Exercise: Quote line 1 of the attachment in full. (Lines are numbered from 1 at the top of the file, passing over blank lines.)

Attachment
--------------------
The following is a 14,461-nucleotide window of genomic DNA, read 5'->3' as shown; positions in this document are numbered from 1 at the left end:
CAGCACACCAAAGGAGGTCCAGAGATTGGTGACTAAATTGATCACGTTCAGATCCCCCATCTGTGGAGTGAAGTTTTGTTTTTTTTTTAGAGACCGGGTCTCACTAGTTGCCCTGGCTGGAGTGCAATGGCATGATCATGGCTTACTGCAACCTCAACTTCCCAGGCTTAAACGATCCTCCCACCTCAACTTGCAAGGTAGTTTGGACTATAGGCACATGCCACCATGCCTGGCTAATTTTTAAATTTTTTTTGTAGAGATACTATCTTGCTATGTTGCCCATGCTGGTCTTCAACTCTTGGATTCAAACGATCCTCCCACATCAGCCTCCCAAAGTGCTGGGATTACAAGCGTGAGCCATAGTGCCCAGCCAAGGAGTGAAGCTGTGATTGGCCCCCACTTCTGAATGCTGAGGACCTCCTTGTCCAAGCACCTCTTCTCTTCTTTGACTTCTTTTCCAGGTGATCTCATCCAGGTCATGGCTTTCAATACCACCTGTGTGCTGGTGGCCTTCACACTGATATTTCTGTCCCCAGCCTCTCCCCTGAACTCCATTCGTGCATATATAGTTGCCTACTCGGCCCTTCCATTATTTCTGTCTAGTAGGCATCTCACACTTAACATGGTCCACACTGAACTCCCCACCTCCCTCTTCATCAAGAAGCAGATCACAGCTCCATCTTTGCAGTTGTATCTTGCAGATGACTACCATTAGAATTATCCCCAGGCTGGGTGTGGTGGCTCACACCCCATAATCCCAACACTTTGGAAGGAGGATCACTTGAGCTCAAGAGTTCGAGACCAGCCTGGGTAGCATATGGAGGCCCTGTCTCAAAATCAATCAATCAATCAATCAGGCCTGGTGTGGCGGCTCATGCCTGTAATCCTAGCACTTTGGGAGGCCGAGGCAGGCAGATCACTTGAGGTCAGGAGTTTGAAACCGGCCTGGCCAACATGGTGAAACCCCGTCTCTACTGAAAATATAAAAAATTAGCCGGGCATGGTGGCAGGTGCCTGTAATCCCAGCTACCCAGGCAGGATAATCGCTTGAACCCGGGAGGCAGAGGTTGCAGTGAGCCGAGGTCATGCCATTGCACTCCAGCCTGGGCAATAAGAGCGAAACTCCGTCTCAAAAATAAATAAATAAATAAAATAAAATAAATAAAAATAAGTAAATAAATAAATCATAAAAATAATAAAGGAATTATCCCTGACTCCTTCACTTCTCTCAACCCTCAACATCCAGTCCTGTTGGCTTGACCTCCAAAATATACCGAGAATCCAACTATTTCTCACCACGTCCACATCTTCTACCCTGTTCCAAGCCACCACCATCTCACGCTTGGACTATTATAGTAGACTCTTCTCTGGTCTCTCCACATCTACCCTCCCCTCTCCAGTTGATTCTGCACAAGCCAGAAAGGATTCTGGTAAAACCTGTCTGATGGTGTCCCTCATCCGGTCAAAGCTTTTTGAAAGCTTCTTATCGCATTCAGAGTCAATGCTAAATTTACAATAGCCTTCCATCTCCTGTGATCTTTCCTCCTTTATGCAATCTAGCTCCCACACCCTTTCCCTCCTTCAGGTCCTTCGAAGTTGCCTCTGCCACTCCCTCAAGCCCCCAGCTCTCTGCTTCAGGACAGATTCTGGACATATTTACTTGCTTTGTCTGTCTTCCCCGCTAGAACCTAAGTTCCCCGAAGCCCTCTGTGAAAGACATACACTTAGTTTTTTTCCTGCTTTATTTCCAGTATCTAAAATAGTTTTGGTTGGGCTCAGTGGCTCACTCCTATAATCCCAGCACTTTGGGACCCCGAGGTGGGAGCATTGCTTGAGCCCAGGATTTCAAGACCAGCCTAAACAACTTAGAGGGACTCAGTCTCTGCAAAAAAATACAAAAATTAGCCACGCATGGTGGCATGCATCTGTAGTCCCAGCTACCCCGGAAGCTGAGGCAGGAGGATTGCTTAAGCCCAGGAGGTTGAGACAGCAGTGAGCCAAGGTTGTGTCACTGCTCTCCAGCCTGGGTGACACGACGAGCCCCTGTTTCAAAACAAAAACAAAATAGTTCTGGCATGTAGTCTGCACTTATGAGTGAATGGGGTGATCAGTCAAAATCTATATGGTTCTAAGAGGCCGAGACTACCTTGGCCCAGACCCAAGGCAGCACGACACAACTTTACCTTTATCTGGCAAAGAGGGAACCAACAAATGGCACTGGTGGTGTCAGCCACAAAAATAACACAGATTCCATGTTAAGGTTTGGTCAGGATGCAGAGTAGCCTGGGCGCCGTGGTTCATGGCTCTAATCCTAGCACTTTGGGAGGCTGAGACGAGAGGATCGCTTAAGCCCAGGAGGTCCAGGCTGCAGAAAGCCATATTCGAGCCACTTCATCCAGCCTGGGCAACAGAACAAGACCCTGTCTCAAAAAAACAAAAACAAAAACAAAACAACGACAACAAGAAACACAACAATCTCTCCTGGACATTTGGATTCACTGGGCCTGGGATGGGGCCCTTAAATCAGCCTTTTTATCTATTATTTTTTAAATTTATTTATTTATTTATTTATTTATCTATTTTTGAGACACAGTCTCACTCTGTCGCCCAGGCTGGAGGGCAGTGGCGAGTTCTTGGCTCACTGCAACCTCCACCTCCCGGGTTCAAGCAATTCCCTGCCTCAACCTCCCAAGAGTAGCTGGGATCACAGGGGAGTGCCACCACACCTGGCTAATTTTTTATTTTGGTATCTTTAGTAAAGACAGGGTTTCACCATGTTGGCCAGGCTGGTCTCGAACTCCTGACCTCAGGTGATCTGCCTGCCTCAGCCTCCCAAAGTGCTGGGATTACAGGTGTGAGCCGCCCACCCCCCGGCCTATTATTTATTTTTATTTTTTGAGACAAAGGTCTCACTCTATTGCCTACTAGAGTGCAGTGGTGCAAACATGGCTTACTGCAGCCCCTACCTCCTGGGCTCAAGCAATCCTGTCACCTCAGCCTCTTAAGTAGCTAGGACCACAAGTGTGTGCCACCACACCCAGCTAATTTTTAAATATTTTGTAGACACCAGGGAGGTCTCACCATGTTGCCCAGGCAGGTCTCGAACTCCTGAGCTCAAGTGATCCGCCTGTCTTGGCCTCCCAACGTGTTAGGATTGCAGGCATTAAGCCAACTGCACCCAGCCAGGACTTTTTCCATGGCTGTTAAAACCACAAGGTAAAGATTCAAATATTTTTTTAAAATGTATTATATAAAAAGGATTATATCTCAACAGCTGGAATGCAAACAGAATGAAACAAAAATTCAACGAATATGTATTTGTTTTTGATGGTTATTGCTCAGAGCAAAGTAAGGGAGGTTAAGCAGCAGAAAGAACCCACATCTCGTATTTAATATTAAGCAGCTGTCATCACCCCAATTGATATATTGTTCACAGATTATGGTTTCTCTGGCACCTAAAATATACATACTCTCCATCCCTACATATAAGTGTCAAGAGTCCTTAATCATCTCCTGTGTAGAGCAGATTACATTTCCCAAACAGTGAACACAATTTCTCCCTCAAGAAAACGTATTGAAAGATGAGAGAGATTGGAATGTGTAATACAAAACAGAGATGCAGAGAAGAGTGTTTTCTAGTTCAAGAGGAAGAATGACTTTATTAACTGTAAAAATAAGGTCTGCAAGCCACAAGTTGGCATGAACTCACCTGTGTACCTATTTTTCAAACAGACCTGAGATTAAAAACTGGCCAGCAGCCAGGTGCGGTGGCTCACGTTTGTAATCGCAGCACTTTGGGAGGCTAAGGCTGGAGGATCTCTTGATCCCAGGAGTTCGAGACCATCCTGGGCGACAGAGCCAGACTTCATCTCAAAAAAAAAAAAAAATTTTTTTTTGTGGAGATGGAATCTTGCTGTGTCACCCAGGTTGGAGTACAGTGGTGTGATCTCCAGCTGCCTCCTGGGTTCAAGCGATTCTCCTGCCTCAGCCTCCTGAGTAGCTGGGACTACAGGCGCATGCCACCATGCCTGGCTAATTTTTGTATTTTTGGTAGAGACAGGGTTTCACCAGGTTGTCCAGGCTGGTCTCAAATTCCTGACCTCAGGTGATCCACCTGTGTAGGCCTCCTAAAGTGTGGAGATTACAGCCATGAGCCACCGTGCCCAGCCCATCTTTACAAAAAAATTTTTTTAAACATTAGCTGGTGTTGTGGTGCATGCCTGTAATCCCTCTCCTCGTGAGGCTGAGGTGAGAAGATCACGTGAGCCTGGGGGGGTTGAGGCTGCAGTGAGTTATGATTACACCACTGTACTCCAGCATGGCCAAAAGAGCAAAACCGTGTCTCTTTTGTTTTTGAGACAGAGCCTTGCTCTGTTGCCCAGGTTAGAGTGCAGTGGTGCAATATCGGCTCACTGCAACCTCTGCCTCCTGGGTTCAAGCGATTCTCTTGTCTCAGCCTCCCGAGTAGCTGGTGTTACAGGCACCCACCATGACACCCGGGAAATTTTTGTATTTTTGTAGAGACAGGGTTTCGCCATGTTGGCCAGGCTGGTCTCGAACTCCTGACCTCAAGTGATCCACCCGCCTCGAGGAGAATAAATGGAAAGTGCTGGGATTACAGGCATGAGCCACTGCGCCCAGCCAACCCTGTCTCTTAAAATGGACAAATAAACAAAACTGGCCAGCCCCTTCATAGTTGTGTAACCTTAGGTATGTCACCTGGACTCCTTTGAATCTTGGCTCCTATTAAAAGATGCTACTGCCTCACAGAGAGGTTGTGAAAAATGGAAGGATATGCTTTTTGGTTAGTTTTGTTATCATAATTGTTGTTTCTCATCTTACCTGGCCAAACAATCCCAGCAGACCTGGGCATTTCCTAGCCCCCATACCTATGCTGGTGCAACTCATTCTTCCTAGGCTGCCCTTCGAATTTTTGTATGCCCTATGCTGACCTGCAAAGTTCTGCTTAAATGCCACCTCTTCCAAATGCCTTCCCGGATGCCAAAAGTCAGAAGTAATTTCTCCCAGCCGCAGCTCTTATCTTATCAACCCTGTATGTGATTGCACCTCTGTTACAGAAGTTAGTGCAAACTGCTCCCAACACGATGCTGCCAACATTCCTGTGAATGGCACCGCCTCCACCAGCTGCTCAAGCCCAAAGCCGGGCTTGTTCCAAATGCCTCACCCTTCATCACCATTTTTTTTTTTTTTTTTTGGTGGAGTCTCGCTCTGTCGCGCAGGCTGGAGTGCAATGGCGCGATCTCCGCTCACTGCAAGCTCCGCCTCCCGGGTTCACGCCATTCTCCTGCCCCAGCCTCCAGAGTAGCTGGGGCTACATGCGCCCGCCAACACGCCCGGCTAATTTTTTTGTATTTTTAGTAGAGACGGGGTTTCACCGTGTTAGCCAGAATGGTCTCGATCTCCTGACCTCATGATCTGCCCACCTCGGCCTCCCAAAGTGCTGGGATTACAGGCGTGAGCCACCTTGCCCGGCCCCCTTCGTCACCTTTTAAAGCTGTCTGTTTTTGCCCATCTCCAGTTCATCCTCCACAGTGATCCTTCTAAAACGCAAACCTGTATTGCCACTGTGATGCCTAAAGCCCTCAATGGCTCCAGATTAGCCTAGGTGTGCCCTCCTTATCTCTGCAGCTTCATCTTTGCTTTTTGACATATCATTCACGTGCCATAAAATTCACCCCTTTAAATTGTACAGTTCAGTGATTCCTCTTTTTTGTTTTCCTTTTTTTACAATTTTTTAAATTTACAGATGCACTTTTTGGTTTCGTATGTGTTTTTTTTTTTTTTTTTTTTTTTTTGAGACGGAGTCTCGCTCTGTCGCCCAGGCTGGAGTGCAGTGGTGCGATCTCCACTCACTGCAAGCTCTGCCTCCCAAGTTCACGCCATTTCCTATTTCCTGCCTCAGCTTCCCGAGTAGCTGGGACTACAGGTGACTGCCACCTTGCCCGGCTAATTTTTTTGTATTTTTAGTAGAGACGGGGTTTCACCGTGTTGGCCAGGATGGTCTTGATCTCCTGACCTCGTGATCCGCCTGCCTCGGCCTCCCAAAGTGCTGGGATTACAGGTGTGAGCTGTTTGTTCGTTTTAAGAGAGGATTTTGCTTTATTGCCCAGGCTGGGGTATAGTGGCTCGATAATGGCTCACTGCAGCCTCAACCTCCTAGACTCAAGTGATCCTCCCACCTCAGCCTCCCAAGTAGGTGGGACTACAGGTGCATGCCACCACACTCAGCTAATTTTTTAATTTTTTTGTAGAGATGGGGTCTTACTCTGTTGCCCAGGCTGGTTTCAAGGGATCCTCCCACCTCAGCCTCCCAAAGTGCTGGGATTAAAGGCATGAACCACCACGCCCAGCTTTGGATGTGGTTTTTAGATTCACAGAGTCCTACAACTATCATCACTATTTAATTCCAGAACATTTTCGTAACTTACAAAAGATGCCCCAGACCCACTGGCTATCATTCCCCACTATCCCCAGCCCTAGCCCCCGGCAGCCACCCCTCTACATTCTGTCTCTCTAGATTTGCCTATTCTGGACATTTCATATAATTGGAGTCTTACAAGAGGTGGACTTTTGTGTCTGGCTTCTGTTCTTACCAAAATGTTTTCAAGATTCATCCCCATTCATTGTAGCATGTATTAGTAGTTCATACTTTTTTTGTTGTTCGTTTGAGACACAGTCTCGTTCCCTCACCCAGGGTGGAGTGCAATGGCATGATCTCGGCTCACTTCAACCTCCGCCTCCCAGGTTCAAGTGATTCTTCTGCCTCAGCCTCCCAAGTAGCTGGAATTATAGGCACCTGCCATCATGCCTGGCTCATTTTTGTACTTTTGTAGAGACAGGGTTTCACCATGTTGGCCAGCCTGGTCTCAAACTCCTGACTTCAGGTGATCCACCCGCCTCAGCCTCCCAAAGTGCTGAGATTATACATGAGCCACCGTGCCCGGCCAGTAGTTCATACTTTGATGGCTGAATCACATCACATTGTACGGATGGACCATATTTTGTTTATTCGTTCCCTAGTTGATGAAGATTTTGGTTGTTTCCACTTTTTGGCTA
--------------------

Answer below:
The following is a 14,461-nucleotide window of genomic DNA, read 5'->3' as shown; positions in this document are numbered from 1 at the left end: